As thousands of teachers leave the U.K. for international teaching in the next few years, many will hit the jackpot in their search for teacher paradise. However, there will be equal numbers, drawn by big promises and sunshine, who will end up in a damp squib or worse still - a hell hole. It’s rare you hear about the dark side of the international teaching circuit, but I hope to introduce you to it here.
A friend of mine, an experienced international educator, popped into my messages a few months ago and said “Tom, international education is not as rosy as you sometimes portray it. There are many more dodgy and badly run schools than not, and sadly I find many teachers often don't do sufficient research before taking a job. They get excited by a website and a city, and don't actually find out anything about the school. Looking around I'm finding too many people are getting into international education thinking it's easier and pays more. Those things may be true in some places, but certainly not most. I honestly think international education is going to be the next big complaint from teachers as they believe they're being sold a golden egg when in fact it's just a rock sprayed gold.“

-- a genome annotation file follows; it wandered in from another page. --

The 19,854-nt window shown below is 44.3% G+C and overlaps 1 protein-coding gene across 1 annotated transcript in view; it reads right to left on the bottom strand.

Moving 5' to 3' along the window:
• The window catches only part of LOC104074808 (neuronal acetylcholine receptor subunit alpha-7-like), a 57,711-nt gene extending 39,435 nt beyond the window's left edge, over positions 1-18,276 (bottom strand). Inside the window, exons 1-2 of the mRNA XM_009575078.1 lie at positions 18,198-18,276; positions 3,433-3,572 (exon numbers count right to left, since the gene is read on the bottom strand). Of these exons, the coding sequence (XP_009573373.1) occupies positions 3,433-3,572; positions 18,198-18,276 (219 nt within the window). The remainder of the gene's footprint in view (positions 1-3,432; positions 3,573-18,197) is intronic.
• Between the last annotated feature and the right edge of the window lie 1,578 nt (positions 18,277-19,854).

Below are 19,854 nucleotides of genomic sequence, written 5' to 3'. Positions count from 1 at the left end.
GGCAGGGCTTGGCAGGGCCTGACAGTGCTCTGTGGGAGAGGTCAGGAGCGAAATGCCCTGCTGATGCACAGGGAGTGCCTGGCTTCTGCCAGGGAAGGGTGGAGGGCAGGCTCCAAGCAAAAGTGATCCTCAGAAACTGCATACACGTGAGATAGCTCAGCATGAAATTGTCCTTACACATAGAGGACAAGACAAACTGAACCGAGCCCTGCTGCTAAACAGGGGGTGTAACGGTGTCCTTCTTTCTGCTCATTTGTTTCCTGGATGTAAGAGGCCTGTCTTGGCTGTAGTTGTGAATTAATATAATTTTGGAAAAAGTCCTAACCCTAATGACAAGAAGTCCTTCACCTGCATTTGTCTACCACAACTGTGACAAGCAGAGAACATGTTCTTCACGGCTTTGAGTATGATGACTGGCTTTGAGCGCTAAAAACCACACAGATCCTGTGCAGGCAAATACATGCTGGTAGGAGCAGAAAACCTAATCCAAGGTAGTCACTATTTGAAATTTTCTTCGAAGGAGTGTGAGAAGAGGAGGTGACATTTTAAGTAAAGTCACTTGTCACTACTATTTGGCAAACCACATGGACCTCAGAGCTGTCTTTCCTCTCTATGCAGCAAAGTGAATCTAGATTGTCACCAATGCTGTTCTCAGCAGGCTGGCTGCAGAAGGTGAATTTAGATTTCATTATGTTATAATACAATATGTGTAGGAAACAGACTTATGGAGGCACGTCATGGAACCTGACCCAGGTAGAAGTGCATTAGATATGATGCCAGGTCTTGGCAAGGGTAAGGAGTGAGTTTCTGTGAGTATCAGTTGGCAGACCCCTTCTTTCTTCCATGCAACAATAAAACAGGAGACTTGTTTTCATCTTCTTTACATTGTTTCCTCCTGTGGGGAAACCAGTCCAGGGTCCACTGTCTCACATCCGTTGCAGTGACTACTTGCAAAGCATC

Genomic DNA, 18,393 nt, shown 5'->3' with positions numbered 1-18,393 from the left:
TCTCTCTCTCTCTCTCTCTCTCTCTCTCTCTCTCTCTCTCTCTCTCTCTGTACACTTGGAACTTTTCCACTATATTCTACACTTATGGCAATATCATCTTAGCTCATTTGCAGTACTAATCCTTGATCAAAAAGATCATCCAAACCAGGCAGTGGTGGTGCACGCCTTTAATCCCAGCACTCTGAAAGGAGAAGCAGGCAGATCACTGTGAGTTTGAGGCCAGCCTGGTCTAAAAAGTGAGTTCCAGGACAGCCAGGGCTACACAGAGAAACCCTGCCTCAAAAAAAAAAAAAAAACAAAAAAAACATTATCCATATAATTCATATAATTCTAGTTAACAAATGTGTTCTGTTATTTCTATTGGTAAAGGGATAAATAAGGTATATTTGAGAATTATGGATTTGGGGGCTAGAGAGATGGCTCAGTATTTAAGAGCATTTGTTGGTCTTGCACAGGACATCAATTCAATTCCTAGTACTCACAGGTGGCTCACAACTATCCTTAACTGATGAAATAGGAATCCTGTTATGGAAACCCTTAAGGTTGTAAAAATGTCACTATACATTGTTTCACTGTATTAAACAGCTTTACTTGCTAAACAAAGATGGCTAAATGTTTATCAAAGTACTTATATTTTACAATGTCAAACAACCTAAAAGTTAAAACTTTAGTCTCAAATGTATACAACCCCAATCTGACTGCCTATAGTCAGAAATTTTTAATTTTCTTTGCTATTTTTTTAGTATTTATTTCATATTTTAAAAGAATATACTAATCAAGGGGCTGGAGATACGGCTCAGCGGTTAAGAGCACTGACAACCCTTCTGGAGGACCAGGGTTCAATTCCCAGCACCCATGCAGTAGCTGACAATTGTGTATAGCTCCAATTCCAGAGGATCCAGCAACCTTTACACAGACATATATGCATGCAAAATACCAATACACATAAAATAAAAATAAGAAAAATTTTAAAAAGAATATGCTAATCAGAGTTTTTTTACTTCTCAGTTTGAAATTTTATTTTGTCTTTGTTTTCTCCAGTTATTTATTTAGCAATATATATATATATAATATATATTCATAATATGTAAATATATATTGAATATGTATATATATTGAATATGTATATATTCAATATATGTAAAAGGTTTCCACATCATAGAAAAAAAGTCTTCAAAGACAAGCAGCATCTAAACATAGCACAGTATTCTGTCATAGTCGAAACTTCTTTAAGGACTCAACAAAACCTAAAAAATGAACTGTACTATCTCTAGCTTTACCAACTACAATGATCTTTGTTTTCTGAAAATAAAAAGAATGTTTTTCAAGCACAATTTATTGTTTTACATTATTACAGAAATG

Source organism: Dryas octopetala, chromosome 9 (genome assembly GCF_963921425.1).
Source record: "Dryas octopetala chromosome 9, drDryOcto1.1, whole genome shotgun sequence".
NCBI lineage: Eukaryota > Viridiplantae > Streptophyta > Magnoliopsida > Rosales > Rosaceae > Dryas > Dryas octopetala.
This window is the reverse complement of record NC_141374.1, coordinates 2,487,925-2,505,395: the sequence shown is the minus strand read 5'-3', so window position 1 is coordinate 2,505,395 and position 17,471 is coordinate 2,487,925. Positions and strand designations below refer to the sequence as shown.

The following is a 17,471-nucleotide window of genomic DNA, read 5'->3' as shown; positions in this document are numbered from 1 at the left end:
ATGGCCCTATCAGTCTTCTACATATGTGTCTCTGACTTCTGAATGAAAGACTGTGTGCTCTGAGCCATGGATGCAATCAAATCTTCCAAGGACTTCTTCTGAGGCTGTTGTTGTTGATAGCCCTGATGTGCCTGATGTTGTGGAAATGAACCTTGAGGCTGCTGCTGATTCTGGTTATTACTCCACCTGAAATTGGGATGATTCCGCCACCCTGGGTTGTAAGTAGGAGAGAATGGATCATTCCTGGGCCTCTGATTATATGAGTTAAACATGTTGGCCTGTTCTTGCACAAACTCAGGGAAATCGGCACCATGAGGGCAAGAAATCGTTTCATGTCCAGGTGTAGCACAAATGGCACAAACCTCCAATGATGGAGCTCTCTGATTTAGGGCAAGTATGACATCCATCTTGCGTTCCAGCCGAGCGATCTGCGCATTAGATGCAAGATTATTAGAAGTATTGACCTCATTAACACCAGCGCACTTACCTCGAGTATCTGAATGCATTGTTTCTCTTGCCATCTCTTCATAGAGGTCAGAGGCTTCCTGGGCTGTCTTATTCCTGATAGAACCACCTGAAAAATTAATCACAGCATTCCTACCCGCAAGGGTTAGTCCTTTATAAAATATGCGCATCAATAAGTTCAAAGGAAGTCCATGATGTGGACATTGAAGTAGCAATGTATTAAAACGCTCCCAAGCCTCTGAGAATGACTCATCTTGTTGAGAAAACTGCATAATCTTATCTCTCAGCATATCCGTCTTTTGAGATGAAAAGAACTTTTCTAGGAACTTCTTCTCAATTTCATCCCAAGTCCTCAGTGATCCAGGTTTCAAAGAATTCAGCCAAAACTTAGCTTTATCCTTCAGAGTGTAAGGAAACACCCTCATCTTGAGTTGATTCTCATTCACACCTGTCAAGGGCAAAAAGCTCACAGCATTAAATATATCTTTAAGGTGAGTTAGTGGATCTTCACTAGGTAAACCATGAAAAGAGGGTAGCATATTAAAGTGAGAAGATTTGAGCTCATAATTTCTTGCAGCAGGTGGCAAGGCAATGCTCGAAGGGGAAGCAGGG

My friend has a point. Perhaps I have painted International teaching as Homers Odyssey in the past, particularly during my experience in Spain, but it’s a sad fact that some international schools, often operating under limited regulation, are making extortionate profits whilst working in ways that would see them shut down immediately in the UK for being below a floor standard of professionalism. Student behaviour can be very poor, with “leaders” caring more about profits than product. Parents can control schools, using their financial investment to dictate policies that would be best left to the professiona